following today with respect to block size:

Last 1,000 blocks:

Notice a big spike at 750K -- the default size for Bitcoin Core.
This graph might be misleading, because transaction volume or fees might
not be high enough over the last few days to fill blocks to whatever limit
miners are willing to mine.

So I graphed a time when (according to statoshi.info) there WERE a lot of
transactions waiting to be confirmed:

That might also be misleading, because it is possible there were a lot of
transactions waiting to be confirmed because miners who choose to create
small blocks got lucky and found more blocks than normal.  In fact, it
looks like that is what happened: more smaller-than-normal blocks were
found, and the memory pool backed up.

So: what if we had a dynamic maximum size limit based on recent history?

The average block size is about 400K, so a 1.5x rule would make the max
block size 600K; miners would definitely be squeezing out transactions /
putting pressure to increase transaction fees. Even a 2x rule (implying
800K max blocks) would, today, be squeezing out transactions / putting
pressure to increase fees.

Using a median size instead of an average means the size can increase or
decrease more quickly. For example, imagine the rule is "median of last
2016 blocks" and 49% of miners are producing 0-size blocks and 51% are
producing max-size blocks. The median is max-size, so the 51% have total
control over making blocks bigger.  Swap the roles, and the median is

Because of that, I think using an average is better-- it means the max size
will change (up or down) more slowly.

I also think 2016 blocks is too long, because transaction volumes change
quicker than that. An average over 144 blocks (last 24 hours) would be
better able to handle increased transaction volume around major holidays,
and would also be able to react more quickly if an economically irrational
attacker attempted to flood the network with fee-paying transactions.

So my straw-man proposal would be:  max size 2x average size over last 144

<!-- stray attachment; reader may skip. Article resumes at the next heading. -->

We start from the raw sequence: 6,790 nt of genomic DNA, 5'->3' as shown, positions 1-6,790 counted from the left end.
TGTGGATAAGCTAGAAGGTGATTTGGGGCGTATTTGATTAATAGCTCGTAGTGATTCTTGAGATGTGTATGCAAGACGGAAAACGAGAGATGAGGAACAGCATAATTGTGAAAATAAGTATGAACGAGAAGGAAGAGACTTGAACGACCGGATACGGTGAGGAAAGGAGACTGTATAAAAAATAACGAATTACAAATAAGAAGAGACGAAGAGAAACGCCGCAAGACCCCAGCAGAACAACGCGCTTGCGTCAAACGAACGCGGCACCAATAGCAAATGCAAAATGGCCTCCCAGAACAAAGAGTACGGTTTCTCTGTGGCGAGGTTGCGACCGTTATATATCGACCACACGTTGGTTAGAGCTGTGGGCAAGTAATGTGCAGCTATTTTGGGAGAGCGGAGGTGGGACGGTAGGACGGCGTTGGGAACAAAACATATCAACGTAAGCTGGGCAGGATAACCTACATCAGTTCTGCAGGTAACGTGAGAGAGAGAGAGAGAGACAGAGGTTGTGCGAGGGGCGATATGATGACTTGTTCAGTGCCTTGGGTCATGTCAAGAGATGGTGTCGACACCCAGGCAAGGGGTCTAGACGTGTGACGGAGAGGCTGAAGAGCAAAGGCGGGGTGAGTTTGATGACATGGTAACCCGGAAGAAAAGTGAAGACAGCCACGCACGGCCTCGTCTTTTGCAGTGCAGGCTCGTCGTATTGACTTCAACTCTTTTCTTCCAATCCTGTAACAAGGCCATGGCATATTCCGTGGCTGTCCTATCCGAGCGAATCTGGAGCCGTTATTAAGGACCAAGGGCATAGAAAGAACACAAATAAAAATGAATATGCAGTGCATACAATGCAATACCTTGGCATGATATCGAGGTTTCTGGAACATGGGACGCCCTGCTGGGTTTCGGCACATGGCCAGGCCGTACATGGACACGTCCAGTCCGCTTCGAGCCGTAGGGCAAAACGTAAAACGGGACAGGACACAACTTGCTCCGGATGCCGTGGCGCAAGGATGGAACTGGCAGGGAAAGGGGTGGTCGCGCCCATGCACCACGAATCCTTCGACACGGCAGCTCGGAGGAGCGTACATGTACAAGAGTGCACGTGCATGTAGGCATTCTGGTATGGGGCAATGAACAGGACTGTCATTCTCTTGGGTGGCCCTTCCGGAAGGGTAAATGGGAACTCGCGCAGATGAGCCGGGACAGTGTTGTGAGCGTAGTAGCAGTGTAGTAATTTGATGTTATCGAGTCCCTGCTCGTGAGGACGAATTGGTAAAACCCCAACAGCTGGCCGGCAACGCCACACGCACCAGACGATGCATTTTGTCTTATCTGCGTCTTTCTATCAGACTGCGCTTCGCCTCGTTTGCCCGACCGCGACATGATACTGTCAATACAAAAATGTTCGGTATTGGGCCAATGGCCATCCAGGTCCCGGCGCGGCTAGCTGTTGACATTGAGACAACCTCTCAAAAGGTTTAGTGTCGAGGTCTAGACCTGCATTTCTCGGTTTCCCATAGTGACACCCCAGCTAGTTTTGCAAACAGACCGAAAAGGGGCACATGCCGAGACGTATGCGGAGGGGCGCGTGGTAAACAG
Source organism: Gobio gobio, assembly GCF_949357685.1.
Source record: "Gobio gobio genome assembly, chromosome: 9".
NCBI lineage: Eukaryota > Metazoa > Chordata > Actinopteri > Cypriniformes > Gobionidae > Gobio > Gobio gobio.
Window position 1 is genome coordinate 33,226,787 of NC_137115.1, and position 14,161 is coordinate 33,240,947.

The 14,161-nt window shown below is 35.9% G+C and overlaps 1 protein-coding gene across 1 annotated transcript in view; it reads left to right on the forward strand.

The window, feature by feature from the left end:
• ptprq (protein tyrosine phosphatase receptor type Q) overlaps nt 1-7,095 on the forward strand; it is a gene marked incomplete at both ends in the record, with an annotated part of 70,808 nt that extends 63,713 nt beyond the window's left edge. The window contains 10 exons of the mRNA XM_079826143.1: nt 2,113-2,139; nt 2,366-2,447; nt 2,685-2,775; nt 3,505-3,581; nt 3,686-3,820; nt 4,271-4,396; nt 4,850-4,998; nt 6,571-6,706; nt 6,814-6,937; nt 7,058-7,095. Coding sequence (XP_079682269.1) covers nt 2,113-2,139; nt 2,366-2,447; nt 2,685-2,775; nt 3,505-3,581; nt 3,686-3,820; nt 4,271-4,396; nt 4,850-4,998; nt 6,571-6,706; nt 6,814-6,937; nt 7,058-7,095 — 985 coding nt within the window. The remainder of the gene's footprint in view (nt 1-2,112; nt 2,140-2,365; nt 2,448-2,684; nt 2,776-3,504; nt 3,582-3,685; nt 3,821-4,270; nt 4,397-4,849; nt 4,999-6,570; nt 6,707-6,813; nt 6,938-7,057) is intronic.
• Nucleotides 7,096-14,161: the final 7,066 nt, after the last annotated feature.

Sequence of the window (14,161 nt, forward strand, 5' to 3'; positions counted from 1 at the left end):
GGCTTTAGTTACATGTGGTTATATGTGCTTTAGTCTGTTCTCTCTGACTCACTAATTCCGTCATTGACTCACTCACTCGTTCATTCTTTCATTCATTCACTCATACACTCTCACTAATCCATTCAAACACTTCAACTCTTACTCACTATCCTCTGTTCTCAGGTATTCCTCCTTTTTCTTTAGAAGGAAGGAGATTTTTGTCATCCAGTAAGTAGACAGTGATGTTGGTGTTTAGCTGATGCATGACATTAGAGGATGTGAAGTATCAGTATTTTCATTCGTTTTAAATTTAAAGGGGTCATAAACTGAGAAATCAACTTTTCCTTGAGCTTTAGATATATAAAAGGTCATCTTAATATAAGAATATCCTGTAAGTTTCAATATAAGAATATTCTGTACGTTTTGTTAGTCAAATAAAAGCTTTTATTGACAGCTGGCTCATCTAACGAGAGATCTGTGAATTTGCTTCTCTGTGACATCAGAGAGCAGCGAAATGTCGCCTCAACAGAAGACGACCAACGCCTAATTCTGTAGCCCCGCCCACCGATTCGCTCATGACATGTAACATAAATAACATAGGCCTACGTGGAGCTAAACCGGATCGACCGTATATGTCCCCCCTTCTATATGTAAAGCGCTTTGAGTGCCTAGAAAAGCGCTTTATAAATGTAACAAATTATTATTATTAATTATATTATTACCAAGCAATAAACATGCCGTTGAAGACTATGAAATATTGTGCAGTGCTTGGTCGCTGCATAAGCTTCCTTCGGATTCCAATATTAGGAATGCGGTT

blocks, calculated at every block.

There are a couple of other changes I'd pair with that consensus change:

+ Make the default mining policy for Bitcoin Core neutral-- have its target
block size be the average size, so miners that don't care will "go along
with the people who do care."

+ Use something like Greg's formula for size instead of bytes-on-the-wire,
to discourage bloating the UTXO set.


When I've proposed (privately, to the other core committers) some dynamic
algorithm the objection has been "but that gives miners complete control
over the max block size."

I think that worry is unjustified right now-- certainly, until we have
size-independent new block propagation there is an incentive for miners to
keep their blocks small, and we see miners creating small blocks even when
there are fee-paying transactions waiting to be confirmed.

I don't even think it will be a problem if/when we do have size-independent
new block propagation, because I think the combination of the random timing
of block-finding plus a dynamic limit as described above will create a
healthy system.

If I'm wrong, then it seems to me the miners will have a very strong
incentive to, collectively, impose whatever rules are necessary (maybe a
soft-fork to put a hard cap on block size) to make the system healthy again.

Gavin Andresen